It is therefore desirable to provide a supple, lightweight cover for efficiently and effectively controlling the bodily temperature of a covered patient.


The cover of the present invention overcomes the limitations of existing covers which control the bodily temperature of the patient by providing a lightweight flexible, inflatable casing having an upper and a lower surface. The casing has an entry port penetrating its upper surface for permitting a thermally-controlled inflating medium to flow into and inflate the casing, and a plurality of exit ports formed in the lower surface for, when the casing is inflated, permitting the thermally-controlled medium to flow out of the casing's lower surface. The cover is placed over a patient and inflated by introduction of the medium through the entry port into a self-supporting structure which encloses the patient. The temperature-controlled inflating medium circulates through the inflated casing and exists through the exit ports on the lower surface which faces the patient to provide the desired generalized thermal bathing of the patient's body.

Preferably, the casing is made from a plurality of enlongated inflatable tubes, each of which is formed from a lightweight flexible material such as plastic. The tubes are joined together longitudinally to form a substantially parallel array, the opposing major surfaces of which form the upper and lower surfaces of the cover. An entry port is provided in the upper surface; transverse ports are provided between adjoining tubes; and a plurality of exit ports are provided in the lower surface of the array. The tubular structure of the cover and the material from which the tubes are formed enable the casing to inflate and to form a self-supporting structure when the cover is laid atop the patient. The tubular construction causes the cover to naturally wrap around the patient and provide a semi-enclosed, generally tubular structure which covers the patient. The inflating medium is preferably a gas mixture which is provided under pressure from a unit which exchanges energy with the mixture. The light weight of the casing permits it to be partially supported by the air escaping through the exit ports which prevents the cover from blocking the ports by contacting the covered body portion.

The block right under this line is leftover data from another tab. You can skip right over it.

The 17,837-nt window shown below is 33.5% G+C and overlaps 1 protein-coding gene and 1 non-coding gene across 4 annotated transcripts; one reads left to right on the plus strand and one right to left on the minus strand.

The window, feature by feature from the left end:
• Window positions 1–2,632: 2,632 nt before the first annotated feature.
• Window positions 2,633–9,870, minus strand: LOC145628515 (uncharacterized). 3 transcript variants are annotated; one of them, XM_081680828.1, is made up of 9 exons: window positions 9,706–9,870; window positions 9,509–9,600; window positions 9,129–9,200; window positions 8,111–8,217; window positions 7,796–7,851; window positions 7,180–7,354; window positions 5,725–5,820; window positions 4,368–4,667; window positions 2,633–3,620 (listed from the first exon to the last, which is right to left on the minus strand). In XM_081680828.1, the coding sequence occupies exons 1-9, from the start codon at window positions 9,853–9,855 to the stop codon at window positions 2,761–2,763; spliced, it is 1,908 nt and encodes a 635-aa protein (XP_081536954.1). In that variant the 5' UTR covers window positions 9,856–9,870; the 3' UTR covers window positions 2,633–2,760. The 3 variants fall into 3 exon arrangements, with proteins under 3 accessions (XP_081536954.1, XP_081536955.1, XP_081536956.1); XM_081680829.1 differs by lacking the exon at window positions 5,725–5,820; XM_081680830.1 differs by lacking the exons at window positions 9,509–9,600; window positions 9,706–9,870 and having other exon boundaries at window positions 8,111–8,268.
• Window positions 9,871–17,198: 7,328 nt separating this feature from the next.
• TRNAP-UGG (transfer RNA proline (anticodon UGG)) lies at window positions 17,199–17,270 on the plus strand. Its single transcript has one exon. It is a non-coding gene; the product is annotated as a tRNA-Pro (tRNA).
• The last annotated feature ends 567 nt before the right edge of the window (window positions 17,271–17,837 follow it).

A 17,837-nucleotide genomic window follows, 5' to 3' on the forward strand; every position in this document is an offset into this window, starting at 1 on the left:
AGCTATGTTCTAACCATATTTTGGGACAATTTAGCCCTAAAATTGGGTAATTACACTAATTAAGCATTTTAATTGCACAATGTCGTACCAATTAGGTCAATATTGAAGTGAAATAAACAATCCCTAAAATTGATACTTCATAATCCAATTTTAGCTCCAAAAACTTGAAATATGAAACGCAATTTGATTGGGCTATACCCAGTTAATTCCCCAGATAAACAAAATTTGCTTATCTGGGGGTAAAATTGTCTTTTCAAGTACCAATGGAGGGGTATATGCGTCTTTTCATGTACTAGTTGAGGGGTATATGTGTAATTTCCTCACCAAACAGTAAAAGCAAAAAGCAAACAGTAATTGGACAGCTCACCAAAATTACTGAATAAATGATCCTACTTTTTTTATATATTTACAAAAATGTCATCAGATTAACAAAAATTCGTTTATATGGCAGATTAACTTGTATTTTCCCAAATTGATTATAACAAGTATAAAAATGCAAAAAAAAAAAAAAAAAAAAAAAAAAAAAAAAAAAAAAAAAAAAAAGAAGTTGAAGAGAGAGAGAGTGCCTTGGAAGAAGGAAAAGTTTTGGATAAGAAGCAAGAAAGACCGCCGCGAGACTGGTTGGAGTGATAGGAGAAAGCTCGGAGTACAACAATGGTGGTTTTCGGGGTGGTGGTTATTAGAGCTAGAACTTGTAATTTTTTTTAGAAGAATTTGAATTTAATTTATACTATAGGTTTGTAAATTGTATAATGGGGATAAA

The unit is connected to the input port by means of a delivery hose and has a blower assembly for forcing the mixture into the cover. In the preferred embodiment, the gas mixture constitutes ambient air which is heated to a desired temperature level and blown through the delivery hose to the cover and delivered therefrom through the exit ports to thermally bathe the patient.

It is therefore the principal object of the present invention to provide an airflow cover which controls the body temperature of a patient by delivering a diffused flow of a thermally-controlled gas mixture which results in a generalized thermal bathing of the patient.

It is a further object of the present invention to provide such a cover which is inflated by the temperature-controlled mixture into a self-supporting structure which substantially encloses the patient and thereby increases the efficiency of the generalized thermal bathing.